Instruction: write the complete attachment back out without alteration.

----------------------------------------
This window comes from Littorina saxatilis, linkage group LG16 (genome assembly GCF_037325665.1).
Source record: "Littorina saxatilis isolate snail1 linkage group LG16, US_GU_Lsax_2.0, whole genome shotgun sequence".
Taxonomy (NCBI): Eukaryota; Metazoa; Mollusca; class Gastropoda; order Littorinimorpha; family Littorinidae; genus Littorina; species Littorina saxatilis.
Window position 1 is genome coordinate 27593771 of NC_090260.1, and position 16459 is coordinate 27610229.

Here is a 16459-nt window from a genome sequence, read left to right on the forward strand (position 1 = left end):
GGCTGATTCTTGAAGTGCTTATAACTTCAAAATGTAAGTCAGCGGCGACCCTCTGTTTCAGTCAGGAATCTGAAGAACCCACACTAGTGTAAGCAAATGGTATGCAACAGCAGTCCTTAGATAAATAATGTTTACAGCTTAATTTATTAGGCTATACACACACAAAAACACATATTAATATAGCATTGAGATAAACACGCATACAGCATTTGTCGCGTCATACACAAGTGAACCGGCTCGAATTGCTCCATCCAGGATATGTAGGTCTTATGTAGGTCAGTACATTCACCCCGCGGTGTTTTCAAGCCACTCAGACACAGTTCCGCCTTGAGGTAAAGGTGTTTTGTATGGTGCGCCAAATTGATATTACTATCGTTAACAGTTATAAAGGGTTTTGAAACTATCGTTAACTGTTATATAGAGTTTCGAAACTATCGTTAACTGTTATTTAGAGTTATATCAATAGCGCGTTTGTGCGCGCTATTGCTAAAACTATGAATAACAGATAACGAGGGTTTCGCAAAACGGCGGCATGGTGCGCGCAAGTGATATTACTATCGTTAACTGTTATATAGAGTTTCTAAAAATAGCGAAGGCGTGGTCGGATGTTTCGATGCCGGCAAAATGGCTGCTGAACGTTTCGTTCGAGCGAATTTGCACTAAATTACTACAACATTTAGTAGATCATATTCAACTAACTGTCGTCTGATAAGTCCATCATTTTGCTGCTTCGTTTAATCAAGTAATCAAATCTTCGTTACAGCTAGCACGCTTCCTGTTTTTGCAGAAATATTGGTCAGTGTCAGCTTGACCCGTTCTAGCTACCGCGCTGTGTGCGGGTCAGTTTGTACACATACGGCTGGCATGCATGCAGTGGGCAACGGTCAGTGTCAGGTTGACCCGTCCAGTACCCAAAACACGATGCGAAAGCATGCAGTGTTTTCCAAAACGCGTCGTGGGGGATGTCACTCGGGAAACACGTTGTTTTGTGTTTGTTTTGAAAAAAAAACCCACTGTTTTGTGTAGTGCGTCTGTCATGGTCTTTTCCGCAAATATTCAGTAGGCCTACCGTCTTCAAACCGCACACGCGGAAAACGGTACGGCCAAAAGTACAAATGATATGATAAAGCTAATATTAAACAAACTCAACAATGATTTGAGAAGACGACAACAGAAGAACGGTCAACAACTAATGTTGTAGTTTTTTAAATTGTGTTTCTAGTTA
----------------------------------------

This window comes from Littorina saxatilis, linkage group LG16 (genome assembly GCF_037325665.1).
Source record: "Littorina saxatilis isolate snail1 linkage group LG16, US_GU_Lsax_2.0, whole genome shotgun sequence".
Taxonomy (NCBI): Eukaryota; Metazoa; Mollusca; class Gastropoda; order Littorinimorpha; family Littorinidae; genus Littorina; species Littorina saxatilis.
Window position 1 is genome coordinate 27593771 of NC_090260.1, and position 16459 is coordinate 27610229.

Here is a 16459-nt window from a genome sequence, read left to right on the forward strand (position 1 = left end):
GGCTGATTCTTGAAGTGCTTATAACTTCAAAATGTAAGTCAGCGGCGACCCTCTGTTTCAGTCAGGAATCTGAAGAACCCACACTAGTGTAAGCAAATGGTATGCAACAGCAGTCCTTAGATAAATAATGTTTACAGCTTAATTTATTAGGCTATACACACACAAAAACACATATTAATATAGCATTGAGATAAACACGCATACAGCATTTGTCGCGTCATACACAAGTGAACCGGCTCGAATTGCTCCATCCAGGATATGTAGGTCTTATGTAGGTCAGTACATTCACCCCGCGGTGTTTTCAAGCCACTCAGACACAGTTCCGCCTTGAGGTAAAGGTGTTTTGTATGGTGCGCCAAATTGATATTACTATCGTTAACAGTTATAAAGGGTTTTGAAACTATCGTTAACTGTTATATAGAGTTTCGAAACTATCGTTAACTGTTATTTAGAGTTATATCAATAGCGCGTTTGTGCGCGCTATTGCTAAAACTATGAATAACAGATAACGAGGGTTTCGCAAAACGGCGGCATGGTGCGCGCAAGTGATATTACTATCGTTAACTGTTATATAGAGTTTCTAAAAATAGCGAAGGCGTGGTCGGATGTTTCGATGCCGGCAAAATGGCTGCTGAACGTTTCGTTCGAGCGAATTTGCACTAAATTACTACAACATTTAGTAGATCATATTCAACTAACTGTCGTCTGATAAGTCCATCATTTTGCTGCTTCGTTTAATCAAGTAATCAAATCTTCGTTACAGCTAGCACGCTTCCTGTTTTTGCAGAAATATTGGTCAGTGTCAGCTTGACCCGTTCTAGCTACCGCGCTGTGTGCGGGTCAGTTTGTACACATACGGCTGGCATGCATGCAGTGGGCAACGGTCAGTGTCAGGTTGACCCGTCCAGTACCCAAAACACGATGCGAAAGCATGCAGTGTTTTCCAAAACGCGTCGTGGGGGATGTCACTCGGGAAACACGTTGTTTTGTGTTTGTTTTGAAAAAAAAACCCACTGTTTTGTGTAGTGCGTCTGTCATGGTCTTTTCCGCAAATATTCAGTAGGCCTACCGTCTTCAAACCGCACACGCGGAAAACGGTACGGCCAAAAGTACAAATGATATGATAAAGCTAATATTAAACAAACTCAACAATGATTTGAGAAGACGACAACAGAAGAACGGTCAACAACTAATGTTGTAGTTTTTTAAATTGTGTTTCTAGTTA